In rubber boots we moved over the flat uncovered by the dropping tide; a silty sand made the water obscure when a rock or a piece of coral was turned over. And as always when one is collecting, we were soon joined by a number of small boys. The very posture of search, the slow movement with the head down, seems to draw people. “What did you lose?” they ask.
“Then what do you search for?” And this is an embarrassing question. We search for something that will seem like truth to us; we search for understanding; we search for that principle which keys us deeply into the pattern of all life; we search for the relations of things, one to another, as this young man searches for a warm light in his wife’s eyes and that one for the hot warmth of fighting. These little boys and young men on the tide flat do not even know that they search for such things too. We say to them, “We are looking for curios, for certain small animals.”
Then the little boys help us to search….
Once they know you are generally curious, they bring amazing things. Perhaps we only practice an extension of their urge. It is easy to remember when we were small and lay on our stomachs beside a tide pool and our minds and eyes went so deeply into it that size and identity were lost, and the creeping hermit crab was our size and the tiny octopus a monster. Then the waving algae covered us and we hid under a rock at the bottom and leaped out at fish. It is very possible that we, and even those who probe space with equations, simply extend this wonder.
This was valuable: what I, and no doubt very many other readers have taken from reading novels such as The Grapes of Wrath, Of Mice and Men and Cannery Row is something else: how Steinbeck gave voice to ordinary people who were battling poverty, drought and homelessness. Bragg explored this too, travelling Route 66 from the midwest to the Pacific coast, visiting the site of the 1930s dust bowl in Oklahoma, as well as the destination of the desperate Okies – the California orchards where bloody political battles were fought between the migrant labourers and the owners.
Bragg revealed how The Grapes of Wrath, like many of Steinbeck’s novels, was informed in part by careful documentary observation, with Steinbeck spending time with migrants learning about conditions in the labour camps where they lived. It turns out that Weedpatch Camp in the novel actually existed, and still does today – used by migrant workers, now primarily Mexicans. Bragg visited the camp and spoke to a local historian who explained the background to the book’s dedication: ‘To Tom, who lived it’.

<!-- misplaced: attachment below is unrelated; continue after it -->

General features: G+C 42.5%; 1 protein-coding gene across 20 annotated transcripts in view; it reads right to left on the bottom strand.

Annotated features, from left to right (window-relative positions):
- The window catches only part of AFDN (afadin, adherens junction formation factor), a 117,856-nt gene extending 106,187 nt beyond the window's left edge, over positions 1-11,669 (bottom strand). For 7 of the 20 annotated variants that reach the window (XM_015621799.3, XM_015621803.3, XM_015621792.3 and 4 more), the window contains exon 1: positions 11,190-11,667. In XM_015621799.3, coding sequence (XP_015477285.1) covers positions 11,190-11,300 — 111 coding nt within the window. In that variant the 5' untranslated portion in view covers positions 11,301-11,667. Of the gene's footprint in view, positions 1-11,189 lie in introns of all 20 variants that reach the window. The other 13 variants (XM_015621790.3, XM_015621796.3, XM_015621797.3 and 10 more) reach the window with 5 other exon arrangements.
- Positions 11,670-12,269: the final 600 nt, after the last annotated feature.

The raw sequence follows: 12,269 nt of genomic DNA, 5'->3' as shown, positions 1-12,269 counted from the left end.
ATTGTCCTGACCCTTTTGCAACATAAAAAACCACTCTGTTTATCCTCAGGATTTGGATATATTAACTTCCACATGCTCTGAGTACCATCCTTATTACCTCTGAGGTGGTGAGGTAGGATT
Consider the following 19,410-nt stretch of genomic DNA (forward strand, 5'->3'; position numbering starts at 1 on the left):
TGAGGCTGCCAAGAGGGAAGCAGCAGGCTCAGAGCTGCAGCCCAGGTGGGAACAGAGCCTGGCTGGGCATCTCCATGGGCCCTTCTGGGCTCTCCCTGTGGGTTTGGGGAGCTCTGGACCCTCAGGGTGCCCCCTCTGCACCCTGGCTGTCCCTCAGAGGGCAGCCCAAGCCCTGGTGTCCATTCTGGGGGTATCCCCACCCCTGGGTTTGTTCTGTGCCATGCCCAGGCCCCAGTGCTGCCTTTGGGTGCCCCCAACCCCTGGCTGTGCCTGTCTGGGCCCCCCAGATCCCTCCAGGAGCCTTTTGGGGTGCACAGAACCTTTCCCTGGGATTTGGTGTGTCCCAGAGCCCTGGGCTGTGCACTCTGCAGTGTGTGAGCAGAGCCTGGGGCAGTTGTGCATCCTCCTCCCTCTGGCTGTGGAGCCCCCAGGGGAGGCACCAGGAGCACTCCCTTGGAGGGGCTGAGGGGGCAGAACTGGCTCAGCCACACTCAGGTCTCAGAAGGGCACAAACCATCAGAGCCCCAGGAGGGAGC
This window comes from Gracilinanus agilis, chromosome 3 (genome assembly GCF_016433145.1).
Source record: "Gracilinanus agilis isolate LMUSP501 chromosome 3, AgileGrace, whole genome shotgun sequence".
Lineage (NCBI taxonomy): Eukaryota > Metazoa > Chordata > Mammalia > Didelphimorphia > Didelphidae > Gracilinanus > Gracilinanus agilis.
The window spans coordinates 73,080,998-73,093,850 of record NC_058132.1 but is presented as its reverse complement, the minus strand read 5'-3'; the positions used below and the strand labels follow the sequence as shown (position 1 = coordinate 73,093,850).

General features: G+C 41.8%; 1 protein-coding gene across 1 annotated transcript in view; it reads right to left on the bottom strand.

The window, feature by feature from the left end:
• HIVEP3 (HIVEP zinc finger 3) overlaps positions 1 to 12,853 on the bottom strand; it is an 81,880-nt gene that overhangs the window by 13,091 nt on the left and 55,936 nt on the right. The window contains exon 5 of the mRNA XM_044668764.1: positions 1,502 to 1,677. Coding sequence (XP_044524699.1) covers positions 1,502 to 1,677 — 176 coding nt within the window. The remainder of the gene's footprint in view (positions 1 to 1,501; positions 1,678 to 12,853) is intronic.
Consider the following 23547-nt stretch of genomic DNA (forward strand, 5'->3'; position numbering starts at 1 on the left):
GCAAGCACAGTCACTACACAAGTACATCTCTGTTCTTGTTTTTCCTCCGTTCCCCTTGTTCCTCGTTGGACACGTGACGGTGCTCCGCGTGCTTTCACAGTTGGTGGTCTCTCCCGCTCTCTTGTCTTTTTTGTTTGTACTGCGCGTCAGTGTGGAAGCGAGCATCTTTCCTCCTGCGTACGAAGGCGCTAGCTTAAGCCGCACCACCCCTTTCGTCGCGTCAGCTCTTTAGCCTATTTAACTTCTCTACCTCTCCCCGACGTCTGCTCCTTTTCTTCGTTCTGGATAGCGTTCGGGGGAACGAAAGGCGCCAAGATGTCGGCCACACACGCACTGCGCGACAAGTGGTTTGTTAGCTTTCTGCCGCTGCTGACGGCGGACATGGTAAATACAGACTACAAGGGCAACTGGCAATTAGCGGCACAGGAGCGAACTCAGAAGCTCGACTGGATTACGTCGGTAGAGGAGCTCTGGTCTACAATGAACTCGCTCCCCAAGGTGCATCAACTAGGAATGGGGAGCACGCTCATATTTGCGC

In 1936, The San Francisco News hired Steinbeck to write a series of articles on the Dust Bowl migration. The seven article series, The Harvest Gypsies, provided the factual basis for The Grapes of Wrath. Steinbeck began his research with an escorted two week tour of California’s Central Valley visiting farms, labour camps, ‘Hoovervilles’, and shantytowns. One camp he visited was the Arvin Sanitary Camp—Weedpatch, built in 1935 by the Federal Government’s New Deal Farm Security Administration (FSA). In contrast to the squalid labour camps set up by the orchard owners, Weedpatch was clean, well-run, and boasted facilities such as a community hall and library. Here Steinbeck met Tom Collins, the manager of the camp. Collins became the most important single source for The Grapes of Wrath, travelling with Steinbeck on three trips around California observing camp operations, talking to residents, and attending meetings.
Another aspect of the book that Melvyn Bragg discussed was Steinbeck’s utilisation of biblical patterns (the Exodus, the Promised Land) and language to give the story its mythic character. He told how Steinbeck insisted that the words of the Battle Hymn of the Republic should be printed on the endpapers of the first edition:
In the souls of the people the grapes of wrath are filling and growing heavy, growing heavy for the vintage.
– The Grapes of Wrath, Chapter 25